SK: I love the works of Heikki Marila, a Finnish artist. He just had a big exhibition in Helsinki and we had the privilege of staging Samuji's fashion show at the gallery surrounded by Marila's beautiful paintings. In architecture, my all-time favorite is Alvar Aalto.

    RM: What's next? 
    SK: We're getting ready to launch Samuji's first housewares collection in September: mouth-blown glassware, candleholders, printed fabrics, throws—we're looking at all of these traditional art forms in a more modern way.

    For more on Finnish design, see our recent posts on the houses of blogger Suki Vento of Varpunen and stylist and shop owner Tiina Laakonen in the Hamptons.

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    Take a look at what's on our radar this week:

    Zak and Fox Textiles | Remodelista

    The Citizenry | Remodelista

    • Above: Dalilah is looking forward to the summer launch of home decor company The Citizenry
    • Fashion designer Liza Bruce's home away from home near Marrakech
    • Creating your own woven headboard is easier than it sounds. 

    Rachel Comey Brick and Mortar in NYC | Remodelista

    • Above: Meredith is eager to visit Rachel Comey's recently opened flagship store at 95 Crosby Street in NYC. Photograph by Gus Powell. 
    • A Q & A with our friends at Nickey Kehoe in LA.
    • A look at the London abode of Remodelista's UK editor Christine Hanway, palm trees included. 

    Garza Marfa Bench and Pillows from Heath Ceramics | Remodelista

    • Above: A leather daybed and woven pillows made in Marfa and available at Heath Ceramics retail stores.
    • On our wish list: anything by fashion designer Martha McQuade
    • Warby Parker and their suspended glass house recently moved into LA's Alchemy Works. 

    Fireclay Tile Giveaway | Remodelista

    For more from this week on Remodelista, see our Scandi Midsummer issue, and don't miss Gardenista's Nordic issue. 

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    Now that it's officially summer, we're heading to the waterfront. Join us this week as we hang out in hammocks and celebrate all things nautical.

    The Life Aquatic Remodelista Issue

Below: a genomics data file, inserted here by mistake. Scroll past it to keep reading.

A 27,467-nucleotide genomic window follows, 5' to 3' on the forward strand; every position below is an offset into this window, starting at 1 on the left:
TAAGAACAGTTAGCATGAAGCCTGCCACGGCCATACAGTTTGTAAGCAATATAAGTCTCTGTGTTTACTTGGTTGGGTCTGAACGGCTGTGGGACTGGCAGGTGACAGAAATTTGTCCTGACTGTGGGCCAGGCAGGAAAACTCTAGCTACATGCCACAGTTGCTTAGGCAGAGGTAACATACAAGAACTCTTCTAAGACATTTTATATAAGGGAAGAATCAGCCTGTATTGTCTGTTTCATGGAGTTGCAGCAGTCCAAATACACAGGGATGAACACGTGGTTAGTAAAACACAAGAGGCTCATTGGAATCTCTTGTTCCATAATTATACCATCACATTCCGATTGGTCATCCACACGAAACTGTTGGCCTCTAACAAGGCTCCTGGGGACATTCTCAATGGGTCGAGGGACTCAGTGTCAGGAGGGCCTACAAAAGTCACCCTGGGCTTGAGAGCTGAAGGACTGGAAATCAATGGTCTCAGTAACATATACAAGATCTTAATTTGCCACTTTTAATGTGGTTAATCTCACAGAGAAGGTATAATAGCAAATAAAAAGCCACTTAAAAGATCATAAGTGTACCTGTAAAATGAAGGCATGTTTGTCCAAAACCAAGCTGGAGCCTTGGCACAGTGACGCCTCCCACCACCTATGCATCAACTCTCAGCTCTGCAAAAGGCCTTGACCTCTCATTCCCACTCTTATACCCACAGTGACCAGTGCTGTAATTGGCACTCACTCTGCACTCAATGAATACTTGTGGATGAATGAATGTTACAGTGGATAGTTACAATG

Above: Care for a dock off your front door?  Photograph from A Floating House on Lake Huron.


    Oaxen restaurant Stockholm | Remodelista

    Above: Izabella shows us around Oaxen Slip, a remarkable new Stockholm bistro and Michelin-starred dining room in a rebuilt boatyard—it's today's Restaurant Visit.


    Hammock from Manufactum | Remodelista

    Above: Did you know that the British Royal Navy once slept aboard ship in cocoon-like hammocks that rocked with the waves? This week's Object Lesson by Megan Wilson is the nautical hammock. 


    Fredericks & Mae and friends houseboat | Remodelista

    Above: A group of NYC creatives (including the duo behind Fredericks & Mae) spend summer weekends on a houseboat docked a subway ride away. It's Wednesday's Rehab Diary. Photograph by Douglas Lyle Thompson for Remodelista.


    Rental house in Cornwall England | Remodelista

    Above: In Thursday's House Call, Julie presents a well-accessorized beach house available for rent in Cornwall, England.  


    Cassandra Smith nautical knots | Remodelista

    Above: Artist Cassandra Wilson applies a new twist to the classic sailor's monkey knot; read about her designs in Margot's Friday Nautical Accessories post.


    Chadbourne Doss Station boathouse Oregon | Remodelista

    Above: Christine's Weekend Spotlight is a boathouse in Oregon, artfully converted into living quarters, standing seam metal roof included.

    Have a look at Gardenista—they're also celebrating the Life Aquatic this week.

    Behind in your Remodelista reading? Peruse all of our Back Issues, and also seewhat we're up to on Pinterest.

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    Tom Scheerer has been called the Billy Baldwin of our day. A designer with a knack for combining the composed (he trained as an architect at Cooper Union) with the comfy, and the high with the low, he specializes in the "potently atmospheric" writes Mimi Read. Read is the author of Tom Scheerer Decorates, an impressive compendium of 15 years of work that came out last winter.